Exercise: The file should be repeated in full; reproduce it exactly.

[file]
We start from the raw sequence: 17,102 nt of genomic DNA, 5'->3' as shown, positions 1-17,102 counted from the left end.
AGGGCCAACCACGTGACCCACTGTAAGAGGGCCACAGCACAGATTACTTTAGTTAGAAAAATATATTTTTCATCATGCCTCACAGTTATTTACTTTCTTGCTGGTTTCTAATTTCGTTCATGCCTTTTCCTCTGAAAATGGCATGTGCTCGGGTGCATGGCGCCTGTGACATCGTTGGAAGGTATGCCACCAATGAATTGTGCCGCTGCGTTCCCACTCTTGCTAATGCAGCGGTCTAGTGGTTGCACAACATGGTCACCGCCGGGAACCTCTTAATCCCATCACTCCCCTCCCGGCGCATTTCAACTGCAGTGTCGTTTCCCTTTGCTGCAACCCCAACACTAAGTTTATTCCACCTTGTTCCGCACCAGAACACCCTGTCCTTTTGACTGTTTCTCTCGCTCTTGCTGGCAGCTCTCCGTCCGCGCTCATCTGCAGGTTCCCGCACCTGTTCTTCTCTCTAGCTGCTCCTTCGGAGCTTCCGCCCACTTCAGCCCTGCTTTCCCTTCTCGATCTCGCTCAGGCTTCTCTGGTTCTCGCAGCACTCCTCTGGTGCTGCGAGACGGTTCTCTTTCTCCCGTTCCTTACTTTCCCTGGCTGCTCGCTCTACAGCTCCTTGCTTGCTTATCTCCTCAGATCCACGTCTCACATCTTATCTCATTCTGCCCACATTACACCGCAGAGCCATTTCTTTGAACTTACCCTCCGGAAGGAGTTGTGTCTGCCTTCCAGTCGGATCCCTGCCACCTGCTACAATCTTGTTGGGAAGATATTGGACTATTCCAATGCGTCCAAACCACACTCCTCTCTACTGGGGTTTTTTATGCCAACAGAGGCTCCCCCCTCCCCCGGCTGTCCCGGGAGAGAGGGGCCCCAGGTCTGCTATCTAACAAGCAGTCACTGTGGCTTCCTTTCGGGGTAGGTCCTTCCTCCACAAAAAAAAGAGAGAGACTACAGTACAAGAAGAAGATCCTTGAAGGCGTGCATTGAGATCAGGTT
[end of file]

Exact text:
We start from the raw sequence: 17,102 nt of genomic DNA, 5'->3' as shown, positions 1-17,102 counted from the left end.
AGGGCCAACCACGTGACCCACTGTAAGAGGGCCACAGCACAGATTACTTTAGTTAGAAAAATATATTTTTCATCATGCCTCACAGTTATTTACTTTCTTGCTGGTTTCTAATTTCGTTCATGCCTTTTCCTCTGAAAATGGCATGTGCTCGGGTGCATGGCGCCTGTGACATCGTTGGAAGGTATGCCACCAATGAATTGTGCCGCTGCGTTCCCACTCTTGCTAATGCAGCGGTCTAGTGGTTGCACAACATGGTCACCGCCGGGAACCTCTTAATCCCATCACTCCCCTCCCGGCGCATTTCAACTGCAGTGTCGTTTCCCTTTGCTGCAACCCCAACACTAAGTTTATTCCACCTTGTTCCGCACCAGAACACCCTGTCCTTTTGACTGTTTCTCTCGCTCTTGCTGGCAGCTCTCCGTCCGCGCTCATCTGCAGGTTCCCGCACCTGTTCTTCTCTCTAGCTGCTCCTTCGGAGCTTCCGCCCACTTCAGCCCTGCTTTCCCTTCTCGATCTCGCTCAGGCTTCTCTGGTTCTCGCAGCACTCCTCTGGTGCTGCGAGACGGTTCTCTTTCTCCCGTTCCTTACTTTCCCTGGCTGCTCGCTCTACAGCTCCTTGCTTGCTTATCTCCTCAGATCCACGTCTCACATCTTATCTCATTCTGCCCACATTACACCGCAGAGCCATTTCTTTGAACTTACCCTCCGGAAGGAGTTGTGTCTGCCTTCCAGTCGGATCCCTGCCACCTGCTACAATCTTGTTGGGAAGATATTGGACTATTCCAATGCGTCCAAACCACACTCCTCTCTACTGGGGTTTTTTATGCCAACAGAGGCTCCCCCCTCCCCCGGCTGTCCCGGGAGAGAGGGGCCCCAGGTCTGCTATCTAACAAGCAGTCACTGTGGCTTCCTTTCGGGGTAGGTCCTTCCTCCACAAAAAAAAGAGAGAGACTACAGTACAAGAAGAAGATCCTTGAAGGCGTGCATTGAGATCAGGTT